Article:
A couple of weeks ago, I posted that excellent little video of Ella losing her mind with joy over The Loud Book! We have read it many times since then and sometimes I recite little parts of it from memory to her in order to get her to laugh.
So, I’m thrilled to host author Deborah Underwood on her blog tour promoting The Loud Book! which comes out today. I love her post about the difference in writing the Quiet Book and then the Loud Book.
THE QUIET BOOK was inspired by a classical guitar concert. As I waited for the performance to begin, I noticed several types of quiet. During the concert, I mulled. Did quiet have picture book potential?
I went home and wrote draft after draft, on my own leisurely timetable. After I got the manuscript into good shape, I sent it around. And got rejection after rejection.
I’d known from the beginning that writing a quiet book was a leap of faith, since “too quiet” is a common rejection-letter line. Eventually I started to lose hope.
But finally, many months later, I got a phone call from Kate O’Sullivan at Houghton Mifflin. She wanted to publish the book. Hooray!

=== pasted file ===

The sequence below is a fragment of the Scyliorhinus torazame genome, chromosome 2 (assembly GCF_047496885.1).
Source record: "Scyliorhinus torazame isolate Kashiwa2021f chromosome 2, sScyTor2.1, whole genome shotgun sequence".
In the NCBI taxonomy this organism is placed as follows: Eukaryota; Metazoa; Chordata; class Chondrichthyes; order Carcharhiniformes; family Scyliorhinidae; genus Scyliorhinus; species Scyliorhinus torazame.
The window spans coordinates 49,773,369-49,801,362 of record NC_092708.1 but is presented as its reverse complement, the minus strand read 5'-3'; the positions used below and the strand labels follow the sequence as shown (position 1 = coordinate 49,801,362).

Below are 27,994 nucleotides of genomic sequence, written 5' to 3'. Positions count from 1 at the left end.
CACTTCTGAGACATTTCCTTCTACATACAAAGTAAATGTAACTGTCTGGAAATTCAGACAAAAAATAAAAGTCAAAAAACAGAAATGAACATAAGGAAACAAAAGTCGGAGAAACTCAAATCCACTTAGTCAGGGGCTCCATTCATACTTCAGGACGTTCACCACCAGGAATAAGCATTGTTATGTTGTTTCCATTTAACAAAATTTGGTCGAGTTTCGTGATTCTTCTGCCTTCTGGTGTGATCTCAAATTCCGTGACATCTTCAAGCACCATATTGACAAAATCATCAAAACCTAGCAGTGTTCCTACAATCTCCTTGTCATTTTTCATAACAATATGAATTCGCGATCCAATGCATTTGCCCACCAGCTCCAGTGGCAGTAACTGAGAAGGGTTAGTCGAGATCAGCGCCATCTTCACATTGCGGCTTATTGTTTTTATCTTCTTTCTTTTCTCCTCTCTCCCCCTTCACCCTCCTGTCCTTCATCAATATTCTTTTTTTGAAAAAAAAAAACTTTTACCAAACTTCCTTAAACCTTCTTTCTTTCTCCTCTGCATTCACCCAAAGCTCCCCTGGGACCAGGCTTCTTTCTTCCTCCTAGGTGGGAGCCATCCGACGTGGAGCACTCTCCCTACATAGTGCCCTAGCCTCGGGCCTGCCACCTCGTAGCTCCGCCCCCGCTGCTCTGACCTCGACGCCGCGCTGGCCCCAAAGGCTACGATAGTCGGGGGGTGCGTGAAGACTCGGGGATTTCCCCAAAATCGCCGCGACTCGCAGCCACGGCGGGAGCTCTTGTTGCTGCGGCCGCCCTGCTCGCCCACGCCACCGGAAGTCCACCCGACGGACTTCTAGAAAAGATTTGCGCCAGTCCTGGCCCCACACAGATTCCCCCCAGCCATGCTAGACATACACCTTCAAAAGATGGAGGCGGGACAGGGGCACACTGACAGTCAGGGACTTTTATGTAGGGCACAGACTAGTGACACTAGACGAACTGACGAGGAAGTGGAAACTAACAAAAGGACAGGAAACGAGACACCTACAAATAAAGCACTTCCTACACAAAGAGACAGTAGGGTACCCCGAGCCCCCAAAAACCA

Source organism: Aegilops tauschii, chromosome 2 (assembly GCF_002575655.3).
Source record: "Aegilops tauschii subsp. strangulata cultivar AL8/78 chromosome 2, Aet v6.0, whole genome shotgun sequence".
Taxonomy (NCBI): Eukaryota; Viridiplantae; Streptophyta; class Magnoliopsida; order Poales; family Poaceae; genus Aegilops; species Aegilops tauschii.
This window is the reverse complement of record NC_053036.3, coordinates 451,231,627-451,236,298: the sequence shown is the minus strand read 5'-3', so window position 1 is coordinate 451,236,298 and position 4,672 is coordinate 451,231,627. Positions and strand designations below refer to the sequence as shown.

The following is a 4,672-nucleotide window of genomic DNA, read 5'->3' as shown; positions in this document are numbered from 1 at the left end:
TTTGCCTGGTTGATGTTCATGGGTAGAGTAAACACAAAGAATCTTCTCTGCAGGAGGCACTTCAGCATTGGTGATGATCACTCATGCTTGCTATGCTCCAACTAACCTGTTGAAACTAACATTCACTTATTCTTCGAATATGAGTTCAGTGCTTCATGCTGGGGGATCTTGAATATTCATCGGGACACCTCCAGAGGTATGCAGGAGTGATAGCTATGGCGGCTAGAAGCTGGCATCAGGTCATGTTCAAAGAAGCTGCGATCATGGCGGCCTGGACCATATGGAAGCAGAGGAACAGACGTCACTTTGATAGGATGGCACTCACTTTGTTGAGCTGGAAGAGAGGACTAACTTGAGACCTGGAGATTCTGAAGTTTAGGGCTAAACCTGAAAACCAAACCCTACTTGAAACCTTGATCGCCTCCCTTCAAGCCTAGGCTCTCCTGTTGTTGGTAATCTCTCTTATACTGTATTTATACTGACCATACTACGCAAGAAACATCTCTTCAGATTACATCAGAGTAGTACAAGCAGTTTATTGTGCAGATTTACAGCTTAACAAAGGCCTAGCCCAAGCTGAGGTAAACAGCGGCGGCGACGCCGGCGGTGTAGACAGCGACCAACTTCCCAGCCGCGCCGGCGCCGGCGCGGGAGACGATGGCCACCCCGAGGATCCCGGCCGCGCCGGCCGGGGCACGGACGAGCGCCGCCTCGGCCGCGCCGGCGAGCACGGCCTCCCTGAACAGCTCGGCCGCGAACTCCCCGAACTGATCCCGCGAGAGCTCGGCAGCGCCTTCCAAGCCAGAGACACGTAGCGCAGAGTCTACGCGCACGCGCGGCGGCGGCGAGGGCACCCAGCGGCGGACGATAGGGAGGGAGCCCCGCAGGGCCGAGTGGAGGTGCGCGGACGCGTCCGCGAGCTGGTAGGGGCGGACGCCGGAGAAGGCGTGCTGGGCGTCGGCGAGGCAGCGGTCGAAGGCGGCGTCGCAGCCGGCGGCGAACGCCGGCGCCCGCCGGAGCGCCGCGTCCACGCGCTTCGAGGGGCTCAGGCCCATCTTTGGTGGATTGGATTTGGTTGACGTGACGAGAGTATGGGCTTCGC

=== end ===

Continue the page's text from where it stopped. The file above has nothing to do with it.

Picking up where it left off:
Later Kate asked if I was okay with using animals instead of kids in the illustrations. This required a mental adjustment, but I agreed (frankly, at that point I would have agreed to using protozoans instead of kids). Now it’s hard to believe I originally intended the characters to be kids.
Writing THE LOUD BOOK! couldn’t have been more different. Long before THE QUIET BOOK came out, Kate asked if I’d be interested in writing a loud book, and of course I said yes.
What I thought she’d meant was, “Would you be interested in writing a loud book maybe sometime next year after the first book comes out and we see how it does?” When she wrote a few weeks later to check on my progress, I realized she’d actually meant, “Would you be interested in writing a loud book right now?”
I accelerated my writing process. Substantially.
Caffeine overdoses aside, it was a huge luxury to draft a book knowing in advance that an editor was interested, and that the plan was for Renata to do the illustrations again. It felt a bit like I imagine TV series writing feels: you know the characters, you know the setting, you know how things work. Instead of stepping off a cliff into the unknown, you’re returning to a cozy world you love.
But it wasn’t all cozy. I felt a lot of (self-generated) pressure. It was important to me that LOUD live up to QUIET. There’s nothing worse than a sequel that disappoints.
Sitting side by side on my shelf, THE QUIET BOOK and THE LOUD BOOK! look like what they’re intended to be: companion volumes. But to me, they represent different messages. THE QUIET BOOK means don’t lose faith. THE LOUD BOOK! means never slack off; keep trying to improve.
However, these writing experiences do have one thing in common: I wouldn’t trade either for the world.